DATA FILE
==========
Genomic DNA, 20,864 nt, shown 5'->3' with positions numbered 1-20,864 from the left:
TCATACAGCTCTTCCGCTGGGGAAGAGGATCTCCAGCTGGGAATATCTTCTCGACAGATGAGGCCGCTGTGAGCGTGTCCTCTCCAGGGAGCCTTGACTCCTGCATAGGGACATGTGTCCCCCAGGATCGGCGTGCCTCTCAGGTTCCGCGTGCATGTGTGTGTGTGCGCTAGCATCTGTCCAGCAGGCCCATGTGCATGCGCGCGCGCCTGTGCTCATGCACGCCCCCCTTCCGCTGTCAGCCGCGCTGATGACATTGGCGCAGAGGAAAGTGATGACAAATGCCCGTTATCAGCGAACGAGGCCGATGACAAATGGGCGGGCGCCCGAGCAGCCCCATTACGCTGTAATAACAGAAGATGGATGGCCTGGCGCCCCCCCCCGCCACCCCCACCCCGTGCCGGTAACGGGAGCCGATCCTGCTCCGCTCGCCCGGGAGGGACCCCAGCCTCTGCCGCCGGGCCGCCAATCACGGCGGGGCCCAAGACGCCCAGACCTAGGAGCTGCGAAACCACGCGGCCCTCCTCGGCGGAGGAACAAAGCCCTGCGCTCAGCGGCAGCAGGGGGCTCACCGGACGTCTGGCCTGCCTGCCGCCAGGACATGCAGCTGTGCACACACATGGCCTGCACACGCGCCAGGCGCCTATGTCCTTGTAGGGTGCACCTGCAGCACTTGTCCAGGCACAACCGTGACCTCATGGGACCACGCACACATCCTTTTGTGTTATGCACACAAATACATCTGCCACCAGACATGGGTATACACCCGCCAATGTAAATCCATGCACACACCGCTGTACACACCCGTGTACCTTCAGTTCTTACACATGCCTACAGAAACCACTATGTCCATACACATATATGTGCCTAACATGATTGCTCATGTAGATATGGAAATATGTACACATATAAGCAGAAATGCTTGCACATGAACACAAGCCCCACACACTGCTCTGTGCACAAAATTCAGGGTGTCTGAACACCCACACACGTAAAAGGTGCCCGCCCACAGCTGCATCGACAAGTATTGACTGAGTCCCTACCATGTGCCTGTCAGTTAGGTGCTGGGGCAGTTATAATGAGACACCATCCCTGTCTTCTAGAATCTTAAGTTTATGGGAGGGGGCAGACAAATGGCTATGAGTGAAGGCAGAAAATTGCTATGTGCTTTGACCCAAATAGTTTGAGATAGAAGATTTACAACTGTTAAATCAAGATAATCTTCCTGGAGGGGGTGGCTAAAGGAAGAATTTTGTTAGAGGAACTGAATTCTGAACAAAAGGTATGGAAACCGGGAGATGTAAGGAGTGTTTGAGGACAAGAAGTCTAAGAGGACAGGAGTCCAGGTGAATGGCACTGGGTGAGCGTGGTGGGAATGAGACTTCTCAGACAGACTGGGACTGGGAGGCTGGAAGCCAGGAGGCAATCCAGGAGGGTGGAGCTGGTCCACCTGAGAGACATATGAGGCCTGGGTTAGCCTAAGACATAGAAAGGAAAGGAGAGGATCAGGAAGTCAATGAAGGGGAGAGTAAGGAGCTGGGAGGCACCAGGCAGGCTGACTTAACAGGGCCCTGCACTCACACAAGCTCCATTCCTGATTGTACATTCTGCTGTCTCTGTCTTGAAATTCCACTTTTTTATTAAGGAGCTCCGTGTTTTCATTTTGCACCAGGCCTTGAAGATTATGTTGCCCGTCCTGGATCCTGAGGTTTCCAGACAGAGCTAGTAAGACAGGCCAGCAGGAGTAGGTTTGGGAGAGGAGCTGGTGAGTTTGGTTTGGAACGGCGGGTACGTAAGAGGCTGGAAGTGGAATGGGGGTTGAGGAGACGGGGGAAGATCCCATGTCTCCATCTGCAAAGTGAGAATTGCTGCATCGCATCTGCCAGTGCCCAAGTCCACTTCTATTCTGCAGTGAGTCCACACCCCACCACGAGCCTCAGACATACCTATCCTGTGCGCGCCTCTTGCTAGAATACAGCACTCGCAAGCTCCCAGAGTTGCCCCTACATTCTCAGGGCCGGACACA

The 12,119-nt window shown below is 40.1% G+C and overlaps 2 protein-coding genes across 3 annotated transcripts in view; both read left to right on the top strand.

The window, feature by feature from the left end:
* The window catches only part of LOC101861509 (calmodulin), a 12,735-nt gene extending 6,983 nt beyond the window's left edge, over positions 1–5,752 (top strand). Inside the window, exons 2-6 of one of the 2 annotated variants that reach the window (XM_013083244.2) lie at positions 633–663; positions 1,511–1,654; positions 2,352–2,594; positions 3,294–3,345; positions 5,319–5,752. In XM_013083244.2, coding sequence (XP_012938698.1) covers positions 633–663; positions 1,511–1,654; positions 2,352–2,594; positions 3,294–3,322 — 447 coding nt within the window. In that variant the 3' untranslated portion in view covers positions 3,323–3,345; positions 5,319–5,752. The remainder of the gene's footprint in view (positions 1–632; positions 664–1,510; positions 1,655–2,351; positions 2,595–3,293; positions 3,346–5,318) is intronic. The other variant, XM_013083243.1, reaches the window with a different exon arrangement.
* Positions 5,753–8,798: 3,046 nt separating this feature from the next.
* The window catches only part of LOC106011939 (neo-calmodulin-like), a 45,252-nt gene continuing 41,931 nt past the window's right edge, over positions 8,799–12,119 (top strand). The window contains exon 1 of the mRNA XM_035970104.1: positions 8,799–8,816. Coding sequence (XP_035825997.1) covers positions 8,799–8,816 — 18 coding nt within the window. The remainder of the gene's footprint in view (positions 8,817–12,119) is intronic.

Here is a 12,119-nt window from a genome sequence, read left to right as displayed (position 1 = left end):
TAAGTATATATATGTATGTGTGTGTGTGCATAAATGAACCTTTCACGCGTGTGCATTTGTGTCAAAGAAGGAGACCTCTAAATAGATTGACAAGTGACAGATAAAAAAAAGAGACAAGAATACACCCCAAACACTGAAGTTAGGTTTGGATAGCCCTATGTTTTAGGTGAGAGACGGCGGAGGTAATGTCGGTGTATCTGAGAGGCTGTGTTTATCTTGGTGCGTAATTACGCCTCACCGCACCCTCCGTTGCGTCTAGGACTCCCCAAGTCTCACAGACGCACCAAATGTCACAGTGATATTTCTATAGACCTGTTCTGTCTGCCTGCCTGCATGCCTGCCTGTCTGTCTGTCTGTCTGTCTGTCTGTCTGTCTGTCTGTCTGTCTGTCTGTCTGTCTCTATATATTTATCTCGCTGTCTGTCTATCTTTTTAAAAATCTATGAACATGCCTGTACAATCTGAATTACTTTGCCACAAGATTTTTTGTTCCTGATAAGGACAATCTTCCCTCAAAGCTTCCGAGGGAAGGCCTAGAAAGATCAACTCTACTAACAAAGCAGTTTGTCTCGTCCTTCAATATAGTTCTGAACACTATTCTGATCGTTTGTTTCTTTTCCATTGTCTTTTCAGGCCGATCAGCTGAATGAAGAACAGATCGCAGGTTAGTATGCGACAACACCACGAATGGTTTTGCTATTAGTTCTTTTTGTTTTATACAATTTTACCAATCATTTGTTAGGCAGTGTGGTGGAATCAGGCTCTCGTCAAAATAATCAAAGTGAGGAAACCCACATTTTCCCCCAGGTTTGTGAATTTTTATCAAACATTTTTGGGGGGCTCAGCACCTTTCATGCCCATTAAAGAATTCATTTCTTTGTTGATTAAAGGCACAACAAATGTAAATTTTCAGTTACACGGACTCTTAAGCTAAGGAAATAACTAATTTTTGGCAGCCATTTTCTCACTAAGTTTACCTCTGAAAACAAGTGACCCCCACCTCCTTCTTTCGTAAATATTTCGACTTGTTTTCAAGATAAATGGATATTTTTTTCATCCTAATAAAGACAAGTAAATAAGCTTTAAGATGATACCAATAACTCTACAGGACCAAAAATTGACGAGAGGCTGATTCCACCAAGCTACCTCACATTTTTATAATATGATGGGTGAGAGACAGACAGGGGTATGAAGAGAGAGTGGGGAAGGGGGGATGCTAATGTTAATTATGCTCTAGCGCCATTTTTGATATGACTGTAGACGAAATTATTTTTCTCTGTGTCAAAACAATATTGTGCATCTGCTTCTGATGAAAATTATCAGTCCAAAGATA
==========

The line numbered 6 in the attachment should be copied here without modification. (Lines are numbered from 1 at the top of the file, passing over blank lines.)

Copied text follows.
* Positions 5,753–8,798: 3,046 nt separating this feature from the next.